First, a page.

As well-prepared as Wileman and his team were, the impact of the hurricane came as a shock. “The damage was unbelievable,” Wileman says. “It wasn’t just the hurricane, but the effects of the flooding. All throughout Port Arthur, anything made of metal is gone, ripped apart. Trees were gone.”
Most of Wells Fargo’s properties required only cleanup, patching, painting and drying out. However, the fate of one building was still undecided by the end of September. A Class A commercial building made of glass, it suffered the full force of the winds.
“There was no way to board it,” Wileman says. Its two-story atrium blew apart and exterior glass shattered. It will have to undergo a structural evaluation before any decision is made about what will be done with the building.
“We’re hoping to build it back,” Wileman says.
The minute the hurricane passed, the Wells Fargo team began to truck in work crews, generators, food, water and other necessities. With no place to stay in the area, personnel and supplies were shuttled in daily. As workers left town for the night, they donated their unused food and water to a local VFW that served as an impromptu shelter.
Wells Fargo’s recovery plan includes the use of local contractors when possible.
“A lot of businesses were hurt by the storm,” he says. “We really felt strongly about using the people in the community. We have good relationships with our vendors, and they would call to let us know they were back in. Cleanup crews and landscapers all asked to be used.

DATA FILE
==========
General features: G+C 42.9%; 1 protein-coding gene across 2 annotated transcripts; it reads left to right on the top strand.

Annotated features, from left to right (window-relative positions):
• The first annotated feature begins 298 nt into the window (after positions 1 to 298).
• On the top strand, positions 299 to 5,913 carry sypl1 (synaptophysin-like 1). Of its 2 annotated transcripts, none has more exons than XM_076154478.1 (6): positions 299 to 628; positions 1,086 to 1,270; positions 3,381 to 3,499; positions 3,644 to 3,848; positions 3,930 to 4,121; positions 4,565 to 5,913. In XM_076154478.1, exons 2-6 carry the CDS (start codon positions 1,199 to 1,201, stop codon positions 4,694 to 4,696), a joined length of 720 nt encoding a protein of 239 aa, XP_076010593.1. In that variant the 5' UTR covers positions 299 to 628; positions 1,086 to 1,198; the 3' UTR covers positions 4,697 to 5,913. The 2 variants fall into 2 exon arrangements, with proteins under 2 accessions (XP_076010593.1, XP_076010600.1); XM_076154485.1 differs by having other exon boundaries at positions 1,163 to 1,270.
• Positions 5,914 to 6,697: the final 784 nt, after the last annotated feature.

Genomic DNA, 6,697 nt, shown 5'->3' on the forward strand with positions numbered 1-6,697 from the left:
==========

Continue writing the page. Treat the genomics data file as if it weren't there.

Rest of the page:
Wells Fargo doesn’t expect a final damage estimate until all the facilities are brought back online. But Wells Fargo walked away with some lessons of its own in disaster preparedness.
“There are some things we never thought about, like taking sun screen,” Wileman says. “The sun was really intense right before the storm hit. Hanging plywood in the bright sun, we all got sunburned.”
Cash, gas and extra water are going to be added to the list of provisions to bring back when going into a disaster zone.
“With electricity down, motels and such would only accept cash,” he says. “These are things you never think of. Learn as you go.”
By early October, Wells Fargo had reopened all but two of its branches.